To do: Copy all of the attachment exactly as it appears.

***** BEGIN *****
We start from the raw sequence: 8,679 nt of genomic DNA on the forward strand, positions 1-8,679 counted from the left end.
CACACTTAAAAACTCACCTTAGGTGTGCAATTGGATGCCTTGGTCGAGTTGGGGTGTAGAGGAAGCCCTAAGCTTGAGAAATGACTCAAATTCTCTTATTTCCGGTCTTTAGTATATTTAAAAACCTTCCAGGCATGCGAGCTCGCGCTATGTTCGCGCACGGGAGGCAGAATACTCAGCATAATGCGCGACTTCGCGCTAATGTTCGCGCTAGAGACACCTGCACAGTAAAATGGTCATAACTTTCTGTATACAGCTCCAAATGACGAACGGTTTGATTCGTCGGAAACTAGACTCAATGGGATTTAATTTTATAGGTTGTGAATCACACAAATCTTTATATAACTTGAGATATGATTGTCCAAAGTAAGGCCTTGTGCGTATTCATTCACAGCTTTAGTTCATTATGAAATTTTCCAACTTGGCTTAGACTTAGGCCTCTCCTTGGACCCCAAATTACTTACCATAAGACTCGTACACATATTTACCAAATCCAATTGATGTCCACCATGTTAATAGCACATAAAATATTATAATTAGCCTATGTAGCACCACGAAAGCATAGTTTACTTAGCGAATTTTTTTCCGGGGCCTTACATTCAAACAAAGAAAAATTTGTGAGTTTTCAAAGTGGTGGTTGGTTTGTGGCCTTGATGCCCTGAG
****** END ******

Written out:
We start from the raw sequence: 8,679 nt of genomic DNA on the forward strand, positions 1-8,679 counted from the left end.
CACACTTAAAAACTCACCTTAGGTGTGCAATTGGATGCCTTGGTCGAGTTGGGGTGTAGAGGAAGCCCTAAGCTTGAGAAATGACTCAAATTCTCTTATTTCCGGTCTTTAGTATATTTAAAAACCTTCCAGGCATGCGAGCTCGCGCTATGTTCGCGCACGGGAGGCAGAATACTCAGCATAATGCGCGACTTCGCGCTAATGTTCGCGCTAGAGACACCTGCACAGTAAAATGGTCATAACTTTCTGTATACAGCTCCAAATGACGAACGGTTTGATTCGTCGGAAACTAGACTCAATGGGATTTAATTTTATAGGTTGTGAATCACACAAATCTTTATATAACTTGAGATATGATTGTCCAAAGTAAGGCCTTGTGCGTATTCATTCACAGCTTTAGTTCATTATGAAATTTTCCAACTTGGCTTAGACTTAGGCCTCTCCTTGGACCCCAAATTACTTACCATAAGACTCGTACACATATTTACCAAATCCAATTGATGTCCACCATGTTAATAGCACATAAAATATTATAATTAGCCTATGTAGCACCACGAAAGCATAGTTTACTTAGCGAATTTTTTTCCGGGGCCTTACATTCAAACAAAGAAAAATTTGTGAGTTTTCAAAGTGGTGGTTGGTTTGTGGCCTTGATGCCCTGAG